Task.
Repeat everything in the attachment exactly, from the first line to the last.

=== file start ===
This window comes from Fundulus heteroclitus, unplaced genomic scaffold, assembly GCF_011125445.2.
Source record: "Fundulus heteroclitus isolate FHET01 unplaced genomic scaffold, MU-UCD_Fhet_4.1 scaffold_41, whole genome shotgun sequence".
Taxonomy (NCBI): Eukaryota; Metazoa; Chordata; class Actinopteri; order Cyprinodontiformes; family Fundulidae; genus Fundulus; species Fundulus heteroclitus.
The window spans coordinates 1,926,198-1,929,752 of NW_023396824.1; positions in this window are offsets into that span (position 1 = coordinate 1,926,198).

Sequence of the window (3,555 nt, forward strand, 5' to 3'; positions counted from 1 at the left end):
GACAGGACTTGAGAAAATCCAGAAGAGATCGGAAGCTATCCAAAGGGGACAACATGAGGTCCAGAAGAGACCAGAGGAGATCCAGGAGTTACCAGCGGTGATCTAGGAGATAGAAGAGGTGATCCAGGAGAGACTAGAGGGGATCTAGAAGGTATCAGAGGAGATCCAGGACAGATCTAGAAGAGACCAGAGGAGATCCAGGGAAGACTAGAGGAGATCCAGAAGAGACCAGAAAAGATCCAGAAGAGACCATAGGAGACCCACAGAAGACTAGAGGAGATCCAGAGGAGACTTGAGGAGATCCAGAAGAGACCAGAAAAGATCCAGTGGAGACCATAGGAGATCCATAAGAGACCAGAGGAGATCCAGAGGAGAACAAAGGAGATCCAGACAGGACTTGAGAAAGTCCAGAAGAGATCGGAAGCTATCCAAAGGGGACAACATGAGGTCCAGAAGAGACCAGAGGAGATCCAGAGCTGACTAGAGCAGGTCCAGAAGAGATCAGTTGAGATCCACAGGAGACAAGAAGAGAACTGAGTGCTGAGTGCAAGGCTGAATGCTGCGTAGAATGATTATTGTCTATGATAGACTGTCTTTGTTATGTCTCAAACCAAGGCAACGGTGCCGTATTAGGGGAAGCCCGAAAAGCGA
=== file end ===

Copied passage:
This window comes from Fundulus heteroclitus, unplaced genomic scaffold, assembly GCF_011125445.2.
Source record: "Fundulus heteroclitus isolate FHET01 unplaced genomic scaffold, MU-UCD_Fhet_4.1 scaffold_41, whole genome shotgun sequence".
Taxonomy (NCBI): Eukaryota; Metazoa; Chordata; class Actinopteri; order Cyprinodontiformes; family Fundulidae; genus Fundulus; species Fundulus heteroclitus.
The window spans coordinates 1,926,198-1,929,752 of NW_023396824.1; positions in this window are offsets into that span (position 1 = coordinate 1,926,198).

Sequence of the window (3,555 nt, forward strand, 5' to 3'; positions counted from 1 at the left end):
GACAGGACTTGAGAAAATCCAGAAGAGATCGGAAGCTATCCAAAGGGGACAACATGAGGTCCAGAAGAGACCAGAGGAGATCCAGGAGTTACCAGCGGTGATCTAGGAGATAGAAGAGGTGATCCAGGAGAGACTAGAGGGGATCTAGAAGGTATCAGAGGAGATCCAGGACAGATCTAGAAGAGACCAGAGGAGATCCAGGGAAGACTAGAGGAGATCCAGAAGAGACCAGAAAAGATCCAGAAGAGACCATAGGAGACCCACAGAAGACTAGAGGAGATCCAGAGGAGACTTGAGGAGATCCAGAAGAGACCAGAAAAGATCCAGTGGAGACCATAGGAGATCCATAAGAGACCAGAGGAGATCCAGAGGAGAACAAAGGAGATCCAGACAGGACTTGAGAAAGTCCAGAAGAGATCGGAAGCTATCCAAAGGGGACAACATGAGGTCCAGAAGAGACCAGAGGAGATCCAGAGCTGACTAGAGCAGGTCCAGAAGAGATCAGTTGAGATCCACAGGAGACAAGAAGAGAACTGAGTGCTGAGTGCAAGGCTGAATGCTGCGTAGAATGATTATTGTCTATGATAGACTGTCTTTGTTATGTCTCAAACCAAGGCAACGGTGCCGTATTAGGGGAAGCCCGAAAAGCGA